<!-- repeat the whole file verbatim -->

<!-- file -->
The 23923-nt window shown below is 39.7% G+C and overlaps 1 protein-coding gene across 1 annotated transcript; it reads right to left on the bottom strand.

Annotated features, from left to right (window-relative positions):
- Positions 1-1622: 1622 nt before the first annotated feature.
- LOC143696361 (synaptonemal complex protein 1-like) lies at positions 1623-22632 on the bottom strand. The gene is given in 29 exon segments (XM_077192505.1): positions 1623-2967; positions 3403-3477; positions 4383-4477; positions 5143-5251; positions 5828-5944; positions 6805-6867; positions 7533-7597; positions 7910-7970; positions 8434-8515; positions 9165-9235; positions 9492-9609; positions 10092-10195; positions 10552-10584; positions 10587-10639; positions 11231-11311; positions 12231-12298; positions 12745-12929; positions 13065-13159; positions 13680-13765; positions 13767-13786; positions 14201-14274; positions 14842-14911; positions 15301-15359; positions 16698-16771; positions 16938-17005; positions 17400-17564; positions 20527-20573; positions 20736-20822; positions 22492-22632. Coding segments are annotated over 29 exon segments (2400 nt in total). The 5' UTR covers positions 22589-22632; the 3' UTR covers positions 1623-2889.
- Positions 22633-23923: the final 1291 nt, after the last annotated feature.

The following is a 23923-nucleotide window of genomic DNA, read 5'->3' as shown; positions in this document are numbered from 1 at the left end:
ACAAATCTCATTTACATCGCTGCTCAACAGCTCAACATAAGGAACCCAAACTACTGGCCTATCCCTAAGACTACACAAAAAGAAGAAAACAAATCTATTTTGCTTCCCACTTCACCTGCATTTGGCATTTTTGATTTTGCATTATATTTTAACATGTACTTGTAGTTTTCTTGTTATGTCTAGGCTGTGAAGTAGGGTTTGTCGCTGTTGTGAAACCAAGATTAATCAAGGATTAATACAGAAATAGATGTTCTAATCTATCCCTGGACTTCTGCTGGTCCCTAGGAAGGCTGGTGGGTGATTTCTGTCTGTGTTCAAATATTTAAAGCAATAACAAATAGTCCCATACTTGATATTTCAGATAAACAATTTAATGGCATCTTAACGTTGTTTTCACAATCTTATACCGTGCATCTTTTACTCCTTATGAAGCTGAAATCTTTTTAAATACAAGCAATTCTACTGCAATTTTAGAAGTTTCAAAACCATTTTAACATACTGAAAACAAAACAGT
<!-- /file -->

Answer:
The 23923-nt window shown below is 39.7% G+C and overlaps 1 protein-coding gene across 1 annotated transcript; it reads right to left on the bottom strand.

Annotated features, from left to right (window-relative positions):
- Positions 1-1622: 1622 nt before the first annotated feature.
- LOC143696361 (synaptonemal complex protein 1-like) lies at positions 1623-22632 on the bottom strand. The gene is given in 29 exon segments (XM_077192505.1): positions 1623-2967; positions 3403-3477; positions 4383-4477; positions 5143-5251; positions 5828-5944; positions 6805-6867; positions 7533-7597; positions 7910-7970; positions 8434-8515; positions 9165-9235; positions 9492-9609; positions 10092-10195; positions 10552-10584; positions 10587-10639; positions 11231-11311; positions 12231-12298; positions 12745-12929; positions 13065-13159; positions 13680-13765; positions 13767-13786; positions 14201-14274; positions 14842-14911; positions 15301-15359; positions 16698-16771; positions 16938-17005; positions 17400-17564; positions 20527-20573; positions 20736-20822; positions 22492-22632. Coding segments are annotated over 29 exon segments (2400 nt in total). The 5' UTR covers positions 22589-22632; the 3' UTR covers positions 1623-2889.
- Positions 22633-23923: the final 1291 nt, after the last annotated feature.

The following is a 23923-nucleotide window of genomic DNA, read 5'->3' as shown; positions in this document are numbered from 1 at the left end:
ACAAATCTCATTTACATCGCTGCTCAACAGCTCAACATAAGGAACCCAAACTACTGGCCTATCCCTAAGACTACACAAAAAGAAGAAAACAAATCTATTTTGCTTCCCACTTCACCTGCATTTGGCATTTTTGATTTTGCATTATATTTTAACATGTACTTGTAGTTTTCTTGTTATGTCTAGGCTGTGAAGTAGGGTTTGTCGCTGTTGTGAAACCAAGATTAATCAAGGATTAATACAGAAATAGATGTTCTAATCTATCCCTGGACTTCTGCTGGTCCCTAGGAAGGCTGGTGGGTGATTTCTGTCTGTGTTCAAATATTTAAAGCAATAACAAATAGTCCCATACTTGATATTTCAGATAAACAATTTAATGGCATCTTAACGTTGTTTTCACAATCTTATACCGTGCATCTTTTACTCCTTATGAAGCTGAAATCTTTTTAAATACAAGCAATTCTACTGCAATTTTAGAAGTTTCAAAACCATTTTAACATACTGAAAACAAAACAGT